WashPost Hypes ‘Intense Pressure’ From Gun Lobby For Gun Control Failure, Gives Obama A Pass
The Washington Post seems to have joined President Obama in blaming the National Rifle Association for the Senate defeating recent gun control legislation. In an April 18 article, the Post's Ed O'Keefe and Philip Rucker provide cover for President Obama and Senate Democrats, peppering their story with quotes condemning Republicans and Second Amendment advocates.
The article started off fairly tame, describing Obama as suffering a “resounding defeat” and a “stunning collapse for gun-control advocates.” It didn't take long, however, for the Post staffers to bash the gun industry. Providing a plethora of Obama quotes to set the tone of the article, the Post highlighted the president's claiming that, “all in all this was a pretty shameful day for Washington.”
Mr. Obama’s dissatisfaction with Congress was highlighted, as O'Keefe and Rucker noted he:
Sounded exasperated that senators were not more responsive to public opinion and did not offer what he considered worthy explanations for why they voted down the measures.
While Rucker and O'Keefe did mention that four Democrats opposed the bill -- not counting Sen. Harry Reid who's no vote was a procedural tactic -- the article makes it a point to say that President Obama laid the blame squarely on Republicans. Of the 41 paragraphs in the article, the Post only dedicated 5 paragraphs exclusively to the pro-gun rights side of the debate, surrounding those paragraphs with pro-gun control quotes.
What's more, the Post writers pushed Obama’s message that Wednesday’s votes were just round one in a long fight and that the president, “Pledged to do everything he can to take further action. He also warned of political consequences in the 2014 midterm elections.” Nowhere within the article did O'Keefe and Rucker actually question the wisdom of Obama’s agenda, including how much, if at all, the legislation that was scuttled yesterday could potentially avert another Sandy Hook-style mass shooting.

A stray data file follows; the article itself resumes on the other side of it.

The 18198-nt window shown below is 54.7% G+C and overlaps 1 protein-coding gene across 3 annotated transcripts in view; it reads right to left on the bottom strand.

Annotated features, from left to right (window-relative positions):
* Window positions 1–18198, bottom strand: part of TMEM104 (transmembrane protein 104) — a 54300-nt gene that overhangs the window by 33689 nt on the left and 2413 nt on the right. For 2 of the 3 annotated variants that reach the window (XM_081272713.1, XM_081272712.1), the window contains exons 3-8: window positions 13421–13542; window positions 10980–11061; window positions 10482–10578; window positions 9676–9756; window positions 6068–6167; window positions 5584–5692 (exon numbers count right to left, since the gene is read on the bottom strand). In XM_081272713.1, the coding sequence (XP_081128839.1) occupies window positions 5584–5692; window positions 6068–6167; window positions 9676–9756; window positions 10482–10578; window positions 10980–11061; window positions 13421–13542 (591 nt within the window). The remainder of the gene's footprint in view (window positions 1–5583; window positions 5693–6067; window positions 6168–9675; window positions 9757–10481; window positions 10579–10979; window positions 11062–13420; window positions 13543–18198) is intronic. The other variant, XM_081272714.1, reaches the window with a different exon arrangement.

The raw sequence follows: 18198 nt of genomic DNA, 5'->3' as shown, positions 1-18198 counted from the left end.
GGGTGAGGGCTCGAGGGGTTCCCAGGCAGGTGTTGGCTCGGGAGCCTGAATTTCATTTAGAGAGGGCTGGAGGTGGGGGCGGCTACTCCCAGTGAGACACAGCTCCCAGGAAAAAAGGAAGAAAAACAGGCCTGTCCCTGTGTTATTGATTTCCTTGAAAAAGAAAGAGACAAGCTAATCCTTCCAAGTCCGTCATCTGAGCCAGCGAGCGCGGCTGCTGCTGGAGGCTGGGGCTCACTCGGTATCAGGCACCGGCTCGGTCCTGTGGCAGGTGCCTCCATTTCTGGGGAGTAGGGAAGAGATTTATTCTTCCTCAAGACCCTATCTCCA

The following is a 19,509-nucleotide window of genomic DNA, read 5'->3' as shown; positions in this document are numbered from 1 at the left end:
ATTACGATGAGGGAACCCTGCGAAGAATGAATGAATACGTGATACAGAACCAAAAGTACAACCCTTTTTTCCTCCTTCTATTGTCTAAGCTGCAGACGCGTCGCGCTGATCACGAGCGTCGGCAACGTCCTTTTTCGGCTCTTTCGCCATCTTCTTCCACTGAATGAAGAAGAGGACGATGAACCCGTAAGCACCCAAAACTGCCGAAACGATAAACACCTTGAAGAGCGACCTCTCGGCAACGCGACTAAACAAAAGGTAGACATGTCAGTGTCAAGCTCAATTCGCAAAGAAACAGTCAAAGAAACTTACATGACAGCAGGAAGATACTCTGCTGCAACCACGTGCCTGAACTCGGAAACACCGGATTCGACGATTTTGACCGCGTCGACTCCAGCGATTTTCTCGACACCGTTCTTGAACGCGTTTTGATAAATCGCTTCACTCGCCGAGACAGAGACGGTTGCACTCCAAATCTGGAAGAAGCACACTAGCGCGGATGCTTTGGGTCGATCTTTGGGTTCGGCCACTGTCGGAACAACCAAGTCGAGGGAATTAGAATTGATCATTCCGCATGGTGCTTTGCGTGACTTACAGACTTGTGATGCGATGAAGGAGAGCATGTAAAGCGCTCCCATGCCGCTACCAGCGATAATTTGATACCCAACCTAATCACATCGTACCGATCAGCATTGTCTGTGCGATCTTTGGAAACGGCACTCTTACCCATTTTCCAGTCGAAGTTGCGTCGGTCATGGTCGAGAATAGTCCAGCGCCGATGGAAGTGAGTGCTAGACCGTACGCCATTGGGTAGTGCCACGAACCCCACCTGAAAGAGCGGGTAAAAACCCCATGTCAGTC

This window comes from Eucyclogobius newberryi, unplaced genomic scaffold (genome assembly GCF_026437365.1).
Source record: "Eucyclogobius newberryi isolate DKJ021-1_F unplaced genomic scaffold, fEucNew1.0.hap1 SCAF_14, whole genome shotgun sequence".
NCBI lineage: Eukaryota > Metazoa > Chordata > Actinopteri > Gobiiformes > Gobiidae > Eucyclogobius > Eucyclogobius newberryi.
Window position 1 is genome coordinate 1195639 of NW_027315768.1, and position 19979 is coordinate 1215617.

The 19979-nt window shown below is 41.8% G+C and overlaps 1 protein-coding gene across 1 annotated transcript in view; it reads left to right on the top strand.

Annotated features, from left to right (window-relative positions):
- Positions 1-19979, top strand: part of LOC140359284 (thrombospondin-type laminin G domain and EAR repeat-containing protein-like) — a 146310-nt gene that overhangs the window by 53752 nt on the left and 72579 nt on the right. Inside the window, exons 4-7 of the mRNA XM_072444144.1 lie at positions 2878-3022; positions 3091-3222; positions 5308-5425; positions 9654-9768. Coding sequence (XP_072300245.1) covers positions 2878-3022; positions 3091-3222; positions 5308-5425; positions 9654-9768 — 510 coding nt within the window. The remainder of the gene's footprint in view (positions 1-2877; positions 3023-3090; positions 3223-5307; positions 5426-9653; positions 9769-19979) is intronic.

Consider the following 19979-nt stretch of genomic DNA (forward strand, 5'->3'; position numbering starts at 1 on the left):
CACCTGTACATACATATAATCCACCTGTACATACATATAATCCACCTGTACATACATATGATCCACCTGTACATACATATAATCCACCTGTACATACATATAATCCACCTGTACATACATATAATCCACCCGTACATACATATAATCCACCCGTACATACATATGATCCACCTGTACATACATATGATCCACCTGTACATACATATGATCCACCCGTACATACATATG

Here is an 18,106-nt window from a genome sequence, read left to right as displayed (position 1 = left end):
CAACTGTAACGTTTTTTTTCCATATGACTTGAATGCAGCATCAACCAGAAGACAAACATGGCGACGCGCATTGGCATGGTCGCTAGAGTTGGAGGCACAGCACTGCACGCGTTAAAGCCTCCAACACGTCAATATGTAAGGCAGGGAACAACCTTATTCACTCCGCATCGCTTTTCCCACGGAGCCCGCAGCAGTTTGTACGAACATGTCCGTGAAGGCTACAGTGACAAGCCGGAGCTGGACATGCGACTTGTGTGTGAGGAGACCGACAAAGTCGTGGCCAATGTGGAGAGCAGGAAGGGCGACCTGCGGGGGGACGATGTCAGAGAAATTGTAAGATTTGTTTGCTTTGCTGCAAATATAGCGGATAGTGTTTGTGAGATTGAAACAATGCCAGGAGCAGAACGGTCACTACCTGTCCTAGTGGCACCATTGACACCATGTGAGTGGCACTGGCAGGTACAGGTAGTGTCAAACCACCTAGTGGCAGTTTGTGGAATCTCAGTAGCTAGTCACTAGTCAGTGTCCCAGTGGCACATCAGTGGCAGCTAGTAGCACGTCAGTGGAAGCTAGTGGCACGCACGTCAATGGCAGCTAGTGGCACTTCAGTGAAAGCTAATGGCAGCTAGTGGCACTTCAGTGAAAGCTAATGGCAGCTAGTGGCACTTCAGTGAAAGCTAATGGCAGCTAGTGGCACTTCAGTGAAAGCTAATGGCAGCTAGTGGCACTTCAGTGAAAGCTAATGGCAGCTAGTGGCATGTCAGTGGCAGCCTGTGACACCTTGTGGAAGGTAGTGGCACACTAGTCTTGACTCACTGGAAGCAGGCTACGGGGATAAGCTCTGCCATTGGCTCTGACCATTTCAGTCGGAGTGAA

Also worthy of a journalist's critique would be the president's tactics in promoting the legislation, which consisted of a series of platitudinal speeches where Newtown parents were the backdrop. The president seems to have done little to personally interact with senators to lobby for his bill, yet O'Keefe and Rucker failed to bring up such a criticism.
Instead, O'Keefe and Rucker lamented that Obama did everything he could post-Newtown to push his gun agenda:
When Obama traveled to Newtown in December to eulogize the victims, he vowed to use “whatever power this office holds” to enact changes that could prevent gun violence. And he did. But some allies said he should have begun his effort sooner, such as after Giffords was shot two years ago.
Nowhere in the article did the Post writers actually say what Obama has actually done to promote his agenda, they simply state it as fact. Instead of actually pointing out Obama’s inability to work with Congress, the Post used this article to give the president a pass and place blame solely at the feet of the gun industry and Republicans in Congress.
Only in the very last sentence of the article was it even remotely suggested that Obama might have himself to blame for the bill's failure, providing a quote from Paul Helmke, former president of the Brady Campaign to End Gun Violence, in which he said that:
Post-Newtown, the president’s been wonderful, but if more of this had happened after the Giffords shooting, maybe we could’ve laid the groundwork then to get something passed now.
Of course, the Giffords shooting happened BEFORE the president's re-election, and had he pursued a gun-control agenda, it would have awaken the sleeping giant that was pro-gun conservatives who stayed home rather than vote for an uninspiring choice in the GOP's Mitt Romney. But don't expect the Post or the media in general to explore why the president never pushed gun control when he had plenty of chances to in his first term, before he faced the voters.